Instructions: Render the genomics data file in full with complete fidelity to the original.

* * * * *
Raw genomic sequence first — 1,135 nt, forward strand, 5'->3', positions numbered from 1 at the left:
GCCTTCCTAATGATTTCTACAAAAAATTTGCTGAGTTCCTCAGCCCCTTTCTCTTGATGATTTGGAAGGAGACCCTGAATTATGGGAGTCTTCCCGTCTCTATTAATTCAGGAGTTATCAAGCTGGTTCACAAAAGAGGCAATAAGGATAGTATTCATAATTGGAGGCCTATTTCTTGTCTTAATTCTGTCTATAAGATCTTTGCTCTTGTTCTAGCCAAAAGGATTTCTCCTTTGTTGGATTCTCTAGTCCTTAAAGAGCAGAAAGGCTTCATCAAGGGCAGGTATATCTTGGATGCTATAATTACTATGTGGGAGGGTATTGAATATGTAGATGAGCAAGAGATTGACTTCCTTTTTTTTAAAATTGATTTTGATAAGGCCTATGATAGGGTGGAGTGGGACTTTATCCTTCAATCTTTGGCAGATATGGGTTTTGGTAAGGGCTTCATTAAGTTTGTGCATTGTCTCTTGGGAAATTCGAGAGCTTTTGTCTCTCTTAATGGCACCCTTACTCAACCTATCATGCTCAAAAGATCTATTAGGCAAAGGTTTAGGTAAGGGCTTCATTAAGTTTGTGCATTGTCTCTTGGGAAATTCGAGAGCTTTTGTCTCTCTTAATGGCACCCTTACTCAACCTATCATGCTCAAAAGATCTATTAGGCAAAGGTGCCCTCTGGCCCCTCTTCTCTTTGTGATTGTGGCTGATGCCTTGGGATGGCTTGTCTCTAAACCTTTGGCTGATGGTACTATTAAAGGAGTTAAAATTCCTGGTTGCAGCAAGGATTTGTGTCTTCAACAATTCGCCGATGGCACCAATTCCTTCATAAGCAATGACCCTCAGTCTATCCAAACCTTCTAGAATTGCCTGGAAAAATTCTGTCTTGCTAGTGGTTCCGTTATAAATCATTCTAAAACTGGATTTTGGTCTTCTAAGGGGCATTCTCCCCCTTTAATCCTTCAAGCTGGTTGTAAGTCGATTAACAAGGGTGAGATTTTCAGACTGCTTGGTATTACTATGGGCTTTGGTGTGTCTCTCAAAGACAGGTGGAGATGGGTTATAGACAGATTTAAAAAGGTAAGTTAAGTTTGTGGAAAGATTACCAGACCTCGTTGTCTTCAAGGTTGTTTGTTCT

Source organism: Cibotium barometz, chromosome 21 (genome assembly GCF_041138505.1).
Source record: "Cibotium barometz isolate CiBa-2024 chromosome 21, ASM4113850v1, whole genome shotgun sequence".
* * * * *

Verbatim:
Raw genomic sequence first — 1,135 nt, forward strand, 5'->3', positions numbered from 1 at the left:
GCCTTCCTAATGATTTCTACAAAAAATTTGCTGAGTTCCTCAGCCCCTTTCTCTTGATGATTTGGAAGGAGACCCTGAATTATGGGAGTCTTCCCGTCTCTATTAATTCAGGAGTTATCAAGCTGGTTCACAAAAGAGGCAATAAGGATAGTATTCATAATTGGAGGCCTATTTCTTGTCTTAATTCTGTCTATAAGATCTTTGCTCTTGTTCTAGCCAAAAGGATTTCTCCTTTGTTGGATTCTCTAGTCCTTAAAGAGCAGAAAGGCTTCATCAAGGGCAGGTATATCTTGGATGCTATAATTACTATGTGGGAGGGTATTGAATATGTAGATGAGCAAGAGATTGACTTCCTTTTTTTTAAAATTGATTTTGATAAGGCCTATGATAGGGTGGAGTGGGACTTTATCCTTCAATCTTTGGCAGATATGGGTTTTGGTAAGGGCTTCATTAAGTTTGTGCATTGTCTCTTGGGAAATTCGAGAGCTTTTGTCTCTCTTAATGGCACCCTTACTCAACCTATCATGCTCAAAAGATCTATTAGGCAAAGGTTTAGGTAAGGGCTTCATTAAGTTTGTGCATTGTCTCTTGGGAAATTCGAGAGCTTTTGTCTCTCTTAATGGCACCCTTACTCAACCTATCATGCTCAAAAGATCTATTAGGCAAAGGTGCCCTCTGGCCCCTCTTCTCTTTGTGATTGTGGCTGATGCCTTGGGATGGCTTGTCTCTAAACCTTTGGCTGATGGTACTATTAAAGGAGTTAAAATTCCTGGTTGCAGCAAGGATTTGTGTCTTCAACAATTCGCCGATGGCACCAATTCCTTCATAAGCAATGACCCTCAGTCTATCCAAACCTTCTAGAATTGCCTGGAAAAATTCTGTCTTGCTAGTGGTTCCGTTATAAATCATTCTAAAACTGGATTTTGGTCTTCTAAGGGGCATTCTCCCCCTTTAATCCTTCAAGCTGGTTGTAAGTCGATTAACAAGGGTGAGATTTTCAGACTGCTTGGTATTACTATGGGCTTTGGTGTGTCTCTCAAAGACAGGTGGAGATGGGTTATAGACAGATTTAAAAAGGTAAGTTAAGTTTGTGGAAAGATTACCAGACCTCGTTGTCTTCAAGGTTGTTTGTTCT

Source organism: Cibotium barometz, chromosome 21 (genome assembly GCF_041138505.1).
Source record: "Cibotium barometz isolate CiBa-2024 chromosome 21, ASM4113850v1, whole genome shotgun sequence".